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Theater Artifact Prices Become Source of Controversy

June 28, 1990|HOWARD BLUME | TIMES STAFF WRITER

WHITTIER — If or when wreckers dismantle the historic Whittier Theatre, pieces of the exterior, interior and furnishings are likely to survive. The project's environmental impact report requires the developer to make available at cost specified features of and objects from the building.

The price of removing these artifacts, however, has now become a source of controversy. Cleveland Wrecking Co., a demolition contractor with experience in this process, set the costs. The specified artifacts include stage rigging, neon lettering, a display case, marquee letters, plaster columns and theater seats. Interested parties were supposed to have paid fees by June 1.

But a dispute has erupted over the amount of these charges, which include $10 for a round-top trash can and $20 for a pair of easels.

"The prices were exorbitant, outrageous and embarrassing," said Jill Dolan, managing director of the Los Angeles Historic Theatre Foundation. "I said to them, 'Ten dollars for a trash can? I thought you were giving this away.' You see, it has to be carried across the street by one of the workers. Can't I carry it myself and save $10?"

Dolan said the removal charges include $8,900 for stage rigging and $10 each for 26 pieces of lighting equipment known as resistance dimmers. Dolan said she has volunteers who will sign insurance waivers and remove artifacts such as the stage rigging and dimmers without charge.

Not everyone has balked at the fees, said attorney Gary Kovacic, who represents the developer, Doerkin Properties Inc. He said several parties have paid the required costs without complaint.

But representatives of the Whittier Conservancy were not among the satisfied customers.

"I think they're out of line," attorney and preservationist David Dickerson said of both the fees and Cleveland Wrecking Co. "If you had certain iron railings, and if they were bulldozed and had to be ripped off and carted away and dumped, there would be a cost. If you permitted a group, such as the (Whittier) Conservancy, to unbolt those railings and remove them, there would be no cost. Thus, there would actually be a savings to Cleveland Wrecking in this and a number of cases.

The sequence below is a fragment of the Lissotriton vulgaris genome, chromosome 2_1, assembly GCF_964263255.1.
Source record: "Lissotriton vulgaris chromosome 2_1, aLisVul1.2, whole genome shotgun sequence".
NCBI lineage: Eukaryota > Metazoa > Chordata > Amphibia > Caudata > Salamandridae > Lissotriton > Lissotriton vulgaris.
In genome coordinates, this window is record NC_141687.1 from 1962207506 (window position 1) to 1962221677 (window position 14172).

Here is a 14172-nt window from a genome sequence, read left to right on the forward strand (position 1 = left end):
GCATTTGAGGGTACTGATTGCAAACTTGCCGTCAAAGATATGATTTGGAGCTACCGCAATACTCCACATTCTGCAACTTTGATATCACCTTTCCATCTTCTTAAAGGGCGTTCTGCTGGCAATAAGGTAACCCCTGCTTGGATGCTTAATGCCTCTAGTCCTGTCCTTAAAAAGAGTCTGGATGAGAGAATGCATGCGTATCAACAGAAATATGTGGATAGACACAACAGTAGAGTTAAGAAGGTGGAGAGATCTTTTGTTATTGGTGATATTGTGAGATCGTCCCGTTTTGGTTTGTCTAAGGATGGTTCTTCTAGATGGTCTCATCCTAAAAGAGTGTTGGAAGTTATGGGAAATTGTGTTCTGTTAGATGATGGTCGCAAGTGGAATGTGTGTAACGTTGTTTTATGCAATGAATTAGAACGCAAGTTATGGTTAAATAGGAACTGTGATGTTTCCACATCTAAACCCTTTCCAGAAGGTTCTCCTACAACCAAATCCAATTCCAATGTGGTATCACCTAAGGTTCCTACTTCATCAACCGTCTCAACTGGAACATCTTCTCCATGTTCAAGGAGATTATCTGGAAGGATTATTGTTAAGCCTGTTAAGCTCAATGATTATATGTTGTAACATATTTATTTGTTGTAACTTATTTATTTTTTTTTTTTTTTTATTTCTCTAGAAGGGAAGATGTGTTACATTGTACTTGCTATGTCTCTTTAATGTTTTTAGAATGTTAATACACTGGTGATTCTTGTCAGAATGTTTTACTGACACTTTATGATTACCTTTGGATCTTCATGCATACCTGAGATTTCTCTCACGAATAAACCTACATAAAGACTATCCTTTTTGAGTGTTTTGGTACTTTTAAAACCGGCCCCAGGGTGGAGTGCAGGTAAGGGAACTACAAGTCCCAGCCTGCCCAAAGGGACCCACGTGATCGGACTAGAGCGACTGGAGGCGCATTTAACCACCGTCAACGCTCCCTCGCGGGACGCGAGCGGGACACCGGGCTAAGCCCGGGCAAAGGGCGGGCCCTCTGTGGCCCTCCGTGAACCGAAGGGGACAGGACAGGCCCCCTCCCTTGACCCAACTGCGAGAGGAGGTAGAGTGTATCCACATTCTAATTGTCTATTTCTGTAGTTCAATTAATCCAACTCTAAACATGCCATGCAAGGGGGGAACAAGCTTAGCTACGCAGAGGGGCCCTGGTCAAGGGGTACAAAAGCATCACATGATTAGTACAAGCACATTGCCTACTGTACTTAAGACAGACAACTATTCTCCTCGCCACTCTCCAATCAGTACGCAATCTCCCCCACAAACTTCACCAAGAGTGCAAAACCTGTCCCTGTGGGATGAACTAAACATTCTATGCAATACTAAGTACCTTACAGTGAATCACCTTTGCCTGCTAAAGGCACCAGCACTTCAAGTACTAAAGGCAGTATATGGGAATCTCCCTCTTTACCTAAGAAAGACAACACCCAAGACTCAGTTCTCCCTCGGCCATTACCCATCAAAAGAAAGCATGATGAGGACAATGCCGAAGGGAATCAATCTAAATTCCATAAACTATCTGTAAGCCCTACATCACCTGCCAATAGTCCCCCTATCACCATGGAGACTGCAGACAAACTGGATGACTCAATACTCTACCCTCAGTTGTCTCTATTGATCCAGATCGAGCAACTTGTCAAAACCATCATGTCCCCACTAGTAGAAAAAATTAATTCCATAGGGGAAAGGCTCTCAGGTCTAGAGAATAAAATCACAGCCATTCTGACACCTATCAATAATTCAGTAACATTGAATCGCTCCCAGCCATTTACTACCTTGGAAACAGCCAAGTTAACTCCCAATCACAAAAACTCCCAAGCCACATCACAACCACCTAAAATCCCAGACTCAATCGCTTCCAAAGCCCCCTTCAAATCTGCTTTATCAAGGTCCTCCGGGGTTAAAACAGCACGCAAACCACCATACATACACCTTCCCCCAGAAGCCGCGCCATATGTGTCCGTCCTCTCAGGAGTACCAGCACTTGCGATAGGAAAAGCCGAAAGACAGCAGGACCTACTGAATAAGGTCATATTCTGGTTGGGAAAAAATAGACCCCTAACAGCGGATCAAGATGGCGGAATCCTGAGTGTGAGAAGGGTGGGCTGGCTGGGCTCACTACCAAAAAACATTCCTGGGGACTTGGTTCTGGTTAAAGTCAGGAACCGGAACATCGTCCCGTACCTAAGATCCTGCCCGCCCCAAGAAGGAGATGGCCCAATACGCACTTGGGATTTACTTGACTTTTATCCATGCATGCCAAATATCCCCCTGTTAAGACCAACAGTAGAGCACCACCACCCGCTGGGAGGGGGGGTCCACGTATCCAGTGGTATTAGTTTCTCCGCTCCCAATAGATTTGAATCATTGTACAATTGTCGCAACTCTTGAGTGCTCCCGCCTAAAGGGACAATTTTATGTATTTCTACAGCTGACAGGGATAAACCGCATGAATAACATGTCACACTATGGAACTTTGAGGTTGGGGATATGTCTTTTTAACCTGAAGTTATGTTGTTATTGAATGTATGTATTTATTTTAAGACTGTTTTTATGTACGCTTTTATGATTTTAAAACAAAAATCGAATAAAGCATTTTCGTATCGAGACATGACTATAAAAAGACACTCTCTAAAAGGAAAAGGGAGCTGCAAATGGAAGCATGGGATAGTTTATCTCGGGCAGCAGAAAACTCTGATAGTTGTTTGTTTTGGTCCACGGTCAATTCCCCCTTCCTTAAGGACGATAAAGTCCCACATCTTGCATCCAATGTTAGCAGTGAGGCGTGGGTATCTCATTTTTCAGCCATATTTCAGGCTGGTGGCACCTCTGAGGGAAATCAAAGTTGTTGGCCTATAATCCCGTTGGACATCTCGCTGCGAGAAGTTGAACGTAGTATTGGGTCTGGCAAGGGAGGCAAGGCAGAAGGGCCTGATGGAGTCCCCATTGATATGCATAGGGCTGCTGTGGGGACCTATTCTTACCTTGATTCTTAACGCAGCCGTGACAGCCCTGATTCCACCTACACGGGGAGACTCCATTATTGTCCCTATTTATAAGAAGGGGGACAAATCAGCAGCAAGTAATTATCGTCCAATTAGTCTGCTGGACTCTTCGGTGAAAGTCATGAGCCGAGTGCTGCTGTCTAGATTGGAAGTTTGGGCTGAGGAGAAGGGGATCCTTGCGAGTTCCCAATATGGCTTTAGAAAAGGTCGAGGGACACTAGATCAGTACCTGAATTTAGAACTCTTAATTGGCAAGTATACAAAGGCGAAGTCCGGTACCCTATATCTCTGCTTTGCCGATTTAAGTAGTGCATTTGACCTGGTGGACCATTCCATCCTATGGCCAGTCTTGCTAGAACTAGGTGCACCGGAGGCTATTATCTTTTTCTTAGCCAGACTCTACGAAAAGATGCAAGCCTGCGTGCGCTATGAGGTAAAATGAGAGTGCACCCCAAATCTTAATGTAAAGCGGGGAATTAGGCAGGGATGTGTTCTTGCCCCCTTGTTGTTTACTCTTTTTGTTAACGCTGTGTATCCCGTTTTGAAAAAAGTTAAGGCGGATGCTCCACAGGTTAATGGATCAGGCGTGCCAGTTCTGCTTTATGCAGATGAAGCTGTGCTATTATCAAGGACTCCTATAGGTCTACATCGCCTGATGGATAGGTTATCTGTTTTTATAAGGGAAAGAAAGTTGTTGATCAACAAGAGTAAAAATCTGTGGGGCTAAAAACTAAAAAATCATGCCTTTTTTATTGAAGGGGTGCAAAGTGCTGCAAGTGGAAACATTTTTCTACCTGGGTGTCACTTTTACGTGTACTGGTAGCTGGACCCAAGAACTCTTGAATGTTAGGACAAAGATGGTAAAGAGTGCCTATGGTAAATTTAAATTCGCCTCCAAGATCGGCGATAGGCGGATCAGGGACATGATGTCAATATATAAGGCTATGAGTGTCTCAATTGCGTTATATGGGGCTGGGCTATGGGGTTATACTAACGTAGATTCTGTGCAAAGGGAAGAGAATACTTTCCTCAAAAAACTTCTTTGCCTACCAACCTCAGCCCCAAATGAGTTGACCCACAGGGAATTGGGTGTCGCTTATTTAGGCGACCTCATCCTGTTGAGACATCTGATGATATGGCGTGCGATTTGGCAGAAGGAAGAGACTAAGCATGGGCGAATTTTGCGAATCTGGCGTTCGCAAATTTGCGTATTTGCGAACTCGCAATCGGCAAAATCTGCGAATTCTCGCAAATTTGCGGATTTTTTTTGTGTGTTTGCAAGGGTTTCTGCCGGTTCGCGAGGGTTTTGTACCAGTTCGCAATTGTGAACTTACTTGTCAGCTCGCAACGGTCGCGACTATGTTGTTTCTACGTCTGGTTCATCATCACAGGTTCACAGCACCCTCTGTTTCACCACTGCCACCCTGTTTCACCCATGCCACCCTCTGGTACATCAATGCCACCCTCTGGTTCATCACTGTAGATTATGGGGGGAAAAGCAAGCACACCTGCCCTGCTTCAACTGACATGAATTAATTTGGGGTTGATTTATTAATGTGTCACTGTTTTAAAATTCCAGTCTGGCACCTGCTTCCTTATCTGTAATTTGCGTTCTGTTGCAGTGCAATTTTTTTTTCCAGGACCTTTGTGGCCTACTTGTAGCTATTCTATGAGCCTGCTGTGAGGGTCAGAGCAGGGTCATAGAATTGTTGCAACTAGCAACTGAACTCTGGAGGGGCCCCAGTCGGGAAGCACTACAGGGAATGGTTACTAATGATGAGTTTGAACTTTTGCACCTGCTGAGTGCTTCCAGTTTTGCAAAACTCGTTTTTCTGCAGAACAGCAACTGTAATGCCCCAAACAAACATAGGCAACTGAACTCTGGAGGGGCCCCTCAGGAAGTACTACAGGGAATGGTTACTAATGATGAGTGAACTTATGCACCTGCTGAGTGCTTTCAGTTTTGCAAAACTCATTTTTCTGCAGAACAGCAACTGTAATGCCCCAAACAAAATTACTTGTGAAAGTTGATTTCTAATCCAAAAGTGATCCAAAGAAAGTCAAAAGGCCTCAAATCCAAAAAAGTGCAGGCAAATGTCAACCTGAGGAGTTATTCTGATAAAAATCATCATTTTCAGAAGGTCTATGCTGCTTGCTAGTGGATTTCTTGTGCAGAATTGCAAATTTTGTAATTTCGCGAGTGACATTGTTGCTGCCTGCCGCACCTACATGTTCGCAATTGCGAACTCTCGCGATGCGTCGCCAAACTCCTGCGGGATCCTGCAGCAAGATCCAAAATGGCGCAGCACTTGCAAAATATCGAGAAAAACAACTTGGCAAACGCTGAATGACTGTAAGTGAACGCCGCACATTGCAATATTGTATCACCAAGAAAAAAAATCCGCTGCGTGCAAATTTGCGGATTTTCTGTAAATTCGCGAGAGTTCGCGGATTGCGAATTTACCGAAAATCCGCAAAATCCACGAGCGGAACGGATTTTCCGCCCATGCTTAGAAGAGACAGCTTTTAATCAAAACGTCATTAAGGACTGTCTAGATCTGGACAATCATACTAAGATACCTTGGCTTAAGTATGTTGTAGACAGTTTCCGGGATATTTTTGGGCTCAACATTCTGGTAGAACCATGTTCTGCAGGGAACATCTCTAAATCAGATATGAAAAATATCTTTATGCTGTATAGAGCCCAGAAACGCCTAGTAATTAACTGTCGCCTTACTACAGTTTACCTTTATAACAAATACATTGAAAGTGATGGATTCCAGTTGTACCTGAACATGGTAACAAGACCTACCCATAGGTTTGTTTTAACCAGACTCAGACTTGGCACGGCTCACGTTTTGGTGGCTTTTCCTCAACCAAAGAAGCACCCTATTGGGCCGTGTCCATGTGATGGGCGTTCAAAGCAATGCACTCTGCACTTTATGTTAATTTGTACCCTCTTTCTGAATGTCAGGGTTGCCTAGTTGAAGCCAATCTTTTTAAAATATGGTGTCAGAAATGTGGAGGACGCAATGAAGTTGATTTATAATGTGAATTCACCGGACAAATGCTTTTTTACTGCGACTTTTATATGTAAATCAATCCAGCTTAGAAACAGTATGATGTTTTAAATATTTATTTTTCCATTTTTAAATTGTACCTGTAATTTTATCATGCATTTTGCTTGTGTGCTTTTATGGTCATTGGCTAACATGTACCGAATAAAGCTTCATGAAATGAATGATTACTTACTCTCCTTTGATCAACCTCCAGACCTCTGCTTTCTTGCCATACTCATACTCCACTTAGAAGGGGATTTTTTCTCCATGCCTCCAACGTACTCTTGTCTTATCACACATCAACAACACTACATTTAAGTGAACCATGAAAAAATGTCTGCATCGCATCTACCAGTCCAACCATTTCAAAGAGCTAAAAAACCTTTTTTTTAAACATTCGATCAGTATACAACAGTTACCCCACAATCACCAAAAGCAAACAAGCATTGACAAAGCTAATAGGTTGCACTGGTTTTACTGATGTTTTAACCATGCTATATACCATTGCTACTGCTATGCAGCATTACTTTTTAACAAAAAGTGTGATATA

"When you balance all these things out, the total cost for the removal of all the artifacts should be relatively low."

Not exactly, Kovacic said. "It's one thing to assert that a charge is unreasonable. It's another to provide concrete evidence that it is unreasonable. Nobody has submitted any documentation that leads us to believe the bids supplied by Cleveland Wrecking are inappropriate."

Kovacic added that the developer would still accept checks for the artifacts even though the deadline has passed. Dickerson said preservationists are compiling alternate cost estimates.

To complicate matters, there is an unanticipated problem with saving the prize artifact, a fire curtain with a hand-painted Moorish cityscape. The fire-proofing material in the 61-year-old curtain is asbestos, a carcinogen. Because of safety concerns, its surface may have to be coated with a clear, impermeable seal, an expensive proposition.

No demolition permit will be issued "unless and until all the artifacts have been made available at a reasonable and affordable cost," Whittier City Manager Thomas G. Mauk said. As of now, "the developer has not met the conditions of the environmental impact report."

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